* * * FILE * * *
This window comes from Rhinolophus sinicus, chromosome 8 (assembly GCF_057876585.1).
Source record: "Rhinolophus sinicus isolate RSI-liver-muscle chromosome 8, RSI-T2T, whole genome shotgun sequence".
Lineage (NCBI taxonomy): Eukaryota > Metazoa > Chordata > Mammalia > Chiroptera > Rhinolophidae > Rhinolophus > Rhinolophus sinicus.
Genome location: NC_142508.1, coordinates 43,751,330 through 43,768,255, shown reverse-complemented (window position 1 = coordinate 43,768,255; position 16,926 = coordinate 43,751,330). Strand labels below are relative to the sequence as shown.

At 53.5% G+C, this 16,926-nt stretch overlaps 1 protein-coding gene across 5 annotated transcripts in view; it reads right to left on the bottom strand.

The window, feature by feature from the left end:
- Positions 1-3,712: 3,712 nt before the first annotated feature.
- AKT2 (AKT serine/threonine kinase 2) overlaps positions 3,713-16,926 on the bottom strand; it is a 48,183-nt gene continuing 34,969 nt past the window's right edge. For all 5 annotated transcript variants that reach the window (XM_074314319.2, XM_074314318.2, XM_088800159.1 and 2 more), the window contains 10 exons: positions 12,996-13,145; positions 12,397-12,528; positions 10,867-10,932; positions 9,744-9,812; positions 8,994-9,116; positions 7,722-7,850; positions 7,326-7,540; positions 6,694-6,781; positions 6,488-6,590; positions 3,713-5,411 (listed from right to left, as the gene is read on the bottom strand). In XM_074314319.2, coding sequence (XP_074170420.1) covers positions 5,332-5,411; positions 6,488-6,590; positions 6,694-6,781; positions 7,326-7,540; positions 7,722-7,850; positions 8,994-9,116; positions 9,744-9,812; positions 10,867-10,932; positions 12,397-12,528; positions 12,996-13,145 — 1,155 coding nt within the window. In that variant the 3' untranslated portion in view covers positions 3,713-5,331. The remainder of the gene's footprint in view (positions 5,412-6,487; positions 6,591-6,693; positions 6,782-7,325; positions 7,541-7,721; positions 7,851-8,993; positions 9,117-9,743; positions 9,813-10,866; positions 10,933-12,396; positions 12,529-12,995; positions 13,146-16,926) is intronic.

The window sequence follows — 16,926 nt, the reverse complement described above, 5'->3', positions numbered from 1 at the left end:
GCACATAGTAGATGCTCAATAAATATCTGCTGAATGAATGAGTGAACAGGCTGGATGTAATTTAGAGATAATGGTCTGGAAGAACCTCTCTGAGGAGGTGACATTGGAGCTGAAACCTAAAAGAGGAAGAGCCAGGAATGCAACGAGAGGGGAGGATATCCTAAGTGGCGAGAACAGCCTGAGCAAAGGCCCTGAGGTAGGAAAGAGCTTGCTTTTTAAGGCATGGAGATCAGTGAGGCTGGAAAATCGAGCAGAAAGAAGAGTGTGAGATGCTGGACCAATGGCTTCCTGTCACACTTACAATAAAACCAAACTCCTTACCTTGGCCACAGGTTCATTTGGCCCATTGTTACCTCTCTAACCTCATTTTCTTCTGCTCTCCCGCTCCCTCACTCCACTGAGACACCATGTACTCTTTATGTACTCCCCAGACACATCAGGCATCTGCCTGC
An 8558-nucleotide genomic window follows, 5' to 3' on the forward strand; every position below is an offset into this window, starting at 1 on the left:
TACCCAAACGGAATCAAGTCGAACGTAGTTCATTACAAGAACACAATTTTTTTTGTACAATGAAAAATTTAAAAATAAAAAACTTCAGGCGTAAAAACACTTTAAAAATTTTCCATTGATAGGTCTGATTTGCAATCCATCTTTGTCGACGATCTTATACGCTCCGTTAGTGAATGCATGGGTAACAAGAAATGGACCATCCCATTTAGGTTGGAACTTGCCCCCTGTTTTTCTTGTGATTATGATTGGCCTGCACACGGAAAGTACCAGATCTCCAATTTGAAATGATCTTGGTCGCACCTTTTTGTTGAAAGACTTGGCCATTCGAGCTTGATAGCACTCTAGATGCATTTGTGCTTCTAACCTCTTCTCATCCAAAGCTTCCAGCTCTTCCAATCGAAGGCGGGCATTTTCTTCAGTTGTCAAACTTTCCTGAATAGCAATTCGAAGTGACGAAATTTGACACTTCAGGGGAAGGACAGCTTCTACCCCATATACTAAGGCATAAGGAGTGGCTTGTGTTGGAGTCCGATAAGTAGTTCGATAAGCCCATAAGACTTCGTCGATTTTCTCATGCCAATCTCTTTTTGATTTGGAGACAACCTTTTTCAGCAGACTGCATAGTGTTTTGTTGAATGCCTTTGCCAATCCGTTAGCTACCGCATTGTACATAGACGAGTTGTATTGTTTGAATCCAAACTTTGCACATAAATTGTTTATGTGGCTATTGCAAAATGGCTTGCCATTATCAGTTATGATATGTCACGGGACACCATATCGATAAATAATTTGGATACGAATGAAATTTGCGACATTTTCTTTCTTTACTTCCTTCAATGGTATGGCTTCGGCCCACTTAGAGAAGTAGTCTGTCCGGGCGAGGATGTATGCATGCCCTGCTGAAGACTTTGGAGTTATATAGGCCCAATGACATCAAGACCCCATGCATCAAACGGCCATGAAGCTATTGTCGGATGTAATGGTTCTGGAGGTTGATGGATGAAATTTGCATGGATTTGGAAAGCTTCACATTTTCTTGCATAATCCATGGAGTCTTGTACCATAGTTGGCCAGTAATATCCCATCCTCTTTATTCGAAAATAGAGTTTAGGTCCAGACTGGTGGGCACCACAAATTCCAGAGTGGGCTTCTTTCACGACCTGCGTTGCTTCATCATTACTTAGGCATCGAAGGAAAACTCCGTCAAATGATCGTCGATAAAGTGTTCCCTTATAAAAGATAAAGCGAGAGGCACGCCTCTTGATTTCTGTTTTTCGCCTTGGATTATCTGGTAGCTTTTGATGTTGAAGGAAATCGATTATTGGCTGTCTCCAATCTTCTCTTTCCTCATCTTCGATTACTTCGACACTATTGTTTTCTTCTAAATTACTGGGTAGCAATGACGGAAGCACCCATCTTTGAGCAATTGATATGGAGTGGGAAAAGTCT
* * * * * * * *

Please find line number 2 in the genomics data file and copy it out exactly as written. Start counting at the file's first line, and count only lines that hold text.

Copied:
Source record: "Rhinolophus sinicus isolate RSI-liver-muscle chromosome 8, RSI-T2T, whole genome shotgun sequence".